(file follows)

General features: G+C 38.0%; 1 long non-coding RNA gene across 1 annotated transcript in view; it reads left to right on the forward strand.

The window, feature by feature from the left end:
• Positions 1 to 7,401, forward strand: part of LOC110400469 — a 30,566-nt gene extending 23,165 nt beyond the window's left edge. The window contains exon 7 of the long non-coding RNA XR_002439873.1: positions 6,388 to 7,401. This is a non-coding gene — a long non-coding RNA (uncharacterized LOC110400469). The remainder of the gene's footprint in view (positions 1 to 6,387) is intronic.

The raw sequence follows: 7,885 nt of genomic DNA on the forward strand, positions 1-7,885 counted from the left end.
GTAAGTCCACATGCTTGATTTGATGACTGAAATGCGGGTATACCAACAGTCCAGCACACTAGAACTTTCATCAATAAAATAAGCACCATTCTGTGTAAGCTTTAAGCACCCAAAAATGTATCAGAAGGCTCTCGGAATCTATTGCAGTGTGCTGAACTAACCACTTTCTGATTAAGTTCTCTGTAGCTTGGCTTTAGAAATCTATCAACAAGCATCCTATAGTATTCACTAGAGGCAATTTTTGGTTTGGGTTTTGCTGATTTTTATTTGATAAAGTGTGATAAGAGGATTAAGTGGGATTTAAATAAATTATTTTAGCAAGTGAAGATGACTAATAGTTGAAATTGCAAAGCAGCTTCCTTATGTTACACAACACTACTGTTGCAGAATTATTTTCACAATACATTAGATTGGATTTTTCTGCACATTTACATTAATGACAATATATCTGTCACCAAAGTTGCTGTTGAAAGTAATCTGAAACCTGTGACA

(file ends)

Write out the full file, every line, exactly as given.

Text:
General features: G+C 38.0%; 1 long non-coding RNA gene across 1 annotated transcript in view; it reads left to right on the forward strand.

The window, feature by feature from the left end:
• Positions 1 to 7,401, forward strand: part of LOC110400469 — a 30,566-nt gene extending 23,165 nt beyond the window's left edge. The window contains exon 7 of the long non-coding RNA XR_002439873.1: positions 6,388 to 7,401. This is a non-coding gene — a long non-coding RNA (uncharacterized LOC110400469). The remainder of the gene's footprint in view (positions 1 to 6,387) is intronic.

The raw sequence follows: 7,885 nt of genomic DNA on the forward strand, positions 1-7,885 counted from the left end.
GTAAGTCCACATGCTTGATTTGATGACTGAAATGCGGGTATACCAACAGTCCAGCACACTAGAACTTTCATCAATAAAATAAGCACCATTCTGTGTAAGCTTTAAGCACCCAAAAATGTATCAGAAGGCTCTCGGAATCTATTGCAGTGTGCTGAACTAACCACTTTCTGATTAAGTTCTCTGTAGCTTGGCTTTAGAAATCTATCAACAAGCATCCTATAGTATTCACTAGAGGCAATTTTTGGTTTGGGTTTTGCTGATTTTTATTTGATAAAGTGTGATAAGAGGATTAAGTGGGATTTAAATAAATTATTTTAGCAAGTGAAGATGACTAATAGTTGAAATTGCAAAGCAGCTTCCTTATGTTACACAACACTACTGTTGCAGAATTATTTTCACAATACATTAGATTGGATTTTTCTGCACATTTACATTAATGACAATATATCTGTCACCAAAGTTGCTGTTGAAAGTAATCTGAAACCTGTGACA